Old habits die hard for 'one jag' Campbell

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* Sir Menzies Campbell has only just finished his first month as the Liberal Democrat leader, but already he stands accused of breaking a key election promise.

Back in January, Pandora revealed that Campbell, then the front runner in the party's ill-tempered leadership campaign, drove a gas-guzzling, 5.3-litre, metallic blue Jaguar XJS.

Since this is hardly the sort of vehicle the tree-hugging party faithful approve of, the thirsty motor soon snowballed into a key election issue.

However, a week later, Campbell nipped the scandal in the bud, pledging, in a formal interview with this newspaper, to swap the Jag for a greener form of transport.

"I have one 20-year-old car, which has been my pride and joy," he said. "But we are all going to have to change our habits, including me."

That was three months ago. But yesterday it emerged that Campbell has still not got rid of the gas-guzzling motor.

Sources in his office say he's now attempting to renege on the promise, hoping the Jag will be forgotten about so long as he doesn't use it in public.

"It's basically a vintage car, and one of his favourite possessions," I'm told. "He never drove it all the time, and hopes to get away with just using it at weekends now he's leader."

Meanwhile, a Lib Dem spokesman was somewhat equivocal: "Ming has not got rid of his Jaguar yet, but heaven hoping, he may."

* The Eurovision song contest has come a long way since the squeaky-clean days of Bucks Fizz.

Britain's entry in next month's reprisal, the Liverpudlian rap artist Daz Sampson is reputed to have a (shall we say?) chequered past.

"On Friday, I was at the recording of the video for his single, 'Teenage Life'," says a music industry source.

"Daz is a colourful guy all right. In between takes, he was boasting about his various court appearances, and all the time he's spent 'inside'."

Fortunately, a spokesman for our latest national hero insists that talk of a criminal record is nothing more than rapperly bravado. His only court appearances, I am assured, have been for motoring offences.

"Look, it's fair to say that Daz has had a bit of a wheeler-dealer past, but he's never actually been in jail," I'm told.

"He came from the wrong side of the tracks, and had a struggle to get where he is today. But he's not a convicted criminal."

* Sharon Osbourne's CV includes many years of selfless devotion to the daily needs of her frazzled husband.

Now Osbourne is making a saintly effort to improve the lot of Ozzy's close family, too. She's offering his sisters a big break in showbusiness.

The three siblings - Jean, Trisha and Gillian - have been hired as roving reporters on the pilot of Sharon's new ITV chat-show.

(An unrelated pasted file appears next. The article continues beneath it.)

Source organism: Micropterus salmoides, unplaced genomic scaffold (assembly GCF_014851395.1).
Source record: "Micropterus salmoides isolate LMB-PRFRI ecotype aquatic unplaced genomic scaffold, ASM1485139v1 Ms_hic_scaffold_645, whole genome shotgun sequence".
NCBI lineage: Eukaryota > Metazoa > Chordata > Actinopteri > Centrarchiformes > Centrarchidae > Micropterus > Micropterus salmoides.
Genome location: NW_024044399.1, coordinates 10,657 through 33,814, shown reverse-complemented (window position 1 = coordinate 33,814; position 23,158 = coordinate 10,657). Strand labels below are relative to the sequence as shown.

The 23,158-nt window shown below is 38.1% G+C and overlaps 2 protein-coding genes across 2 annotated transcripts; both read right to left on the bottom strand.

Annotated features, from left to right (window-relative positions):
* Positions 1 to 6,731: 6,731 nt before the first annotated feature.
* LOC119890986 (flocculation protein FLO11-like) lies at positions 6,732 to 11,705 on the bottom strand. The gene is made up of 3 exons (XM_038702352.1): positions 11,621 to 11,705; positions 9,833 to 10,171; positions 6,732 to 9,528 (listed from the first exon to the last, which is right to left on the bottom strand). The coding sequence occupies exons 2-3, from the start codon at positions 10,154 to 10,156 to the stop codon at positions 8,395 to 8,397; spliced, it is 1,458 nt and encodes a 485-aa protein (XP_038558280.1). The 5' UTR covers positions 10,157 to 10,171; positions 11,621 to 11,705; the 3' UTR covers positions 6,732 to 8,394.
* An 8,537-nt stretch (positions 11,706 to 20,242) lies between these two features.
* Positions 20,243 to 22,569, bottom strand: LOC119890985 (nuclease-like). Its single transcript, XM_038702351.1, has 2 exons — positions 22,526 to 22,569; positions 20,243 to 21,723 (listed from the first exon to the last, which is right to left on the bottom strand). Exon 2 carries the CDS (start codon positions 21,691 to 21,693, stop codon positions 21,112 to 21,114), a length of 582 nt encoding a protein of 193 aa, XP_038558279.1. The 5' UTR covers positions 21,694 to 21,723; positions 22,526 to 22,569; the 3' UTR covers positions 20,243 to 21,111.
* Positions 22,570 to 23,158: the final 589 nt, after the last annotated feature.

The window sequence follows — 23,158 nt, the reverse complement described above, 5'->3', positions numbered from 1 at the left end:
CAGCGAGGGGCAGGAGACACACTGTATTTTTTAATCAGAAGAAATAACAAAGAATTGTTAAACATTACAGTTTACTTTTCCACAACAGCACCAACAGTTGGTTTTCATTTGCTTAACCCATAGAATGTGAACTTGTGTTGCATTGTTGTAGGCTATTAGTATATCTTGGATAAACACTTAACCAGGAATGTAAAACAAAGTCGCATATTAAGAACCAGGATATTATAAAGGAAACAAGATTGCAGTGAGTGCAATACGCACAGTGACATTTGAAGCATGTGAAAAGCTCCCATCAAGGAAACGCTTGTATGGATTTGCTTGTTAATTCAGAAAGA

"They did their first job on Tuesday," says a source close to the project. "The idea is to call them the Ozzettes, and have them interviewing celebrities on red carpets.

"It's funny because they're basically fifty-something housewives from Birmingham, and couldn't be more different to your average entertainment hacks."

Osbourne's spokesman wouldn't discuss the project yesterday, but early reports suggest that the Ozzettes have plenty to learn.

Their first outing, at a party in Soho, saw the trio unceremoniously stonewalled by the baffled actress Kathy Burke.

* When Tory politicians go on a "walkabout" in the North-west, it's traditionally a form of punishment.

In 2004, Boris Johnson was forced to pound the mean streets of Merseyside after his Spectator magazine was rude to Liverpudlians.

These days, things are different. For the Conservative trade spokesman Alan Duncan plans to interrupt his party's spring conference in Manchester this weekend to visit the city's gay village.

In the first such official tour by a Tory frontbencher, Duncan will leaflet locals before posing for cameras outside an exotic boîte called Mutz Nutz.

"It's a cracking photo-op, and will get the pink vote on-side for the local elections," reckons an aide.

* Day two of Dawn French's new West End play, and time for a second outbreak of handbags.

Yesterday, the theatre critic Michael Coveney was "pathetically" banned from the opening of Smaller, after being blacklisted by its producers.

Today, the play, which co-stars Alison Moyet, threatens to upset a more fearsome foe: daytime TV hostess, Fern Britton.

Its first act includes a comic sequence poking fun, somewhat mercilessly, at Britton's long-running weight problems.

At the opening night, this drew sharp intakes of breath from the audience, not least when Britton's waistline was compared, unfavourably, with French's own.

"Fern has publicly claimed to be happy with her size, but the truth is more complex," reports a chum. "She does have a sense of humour, but that certainly won't stop her crossing names off Christmas card lists."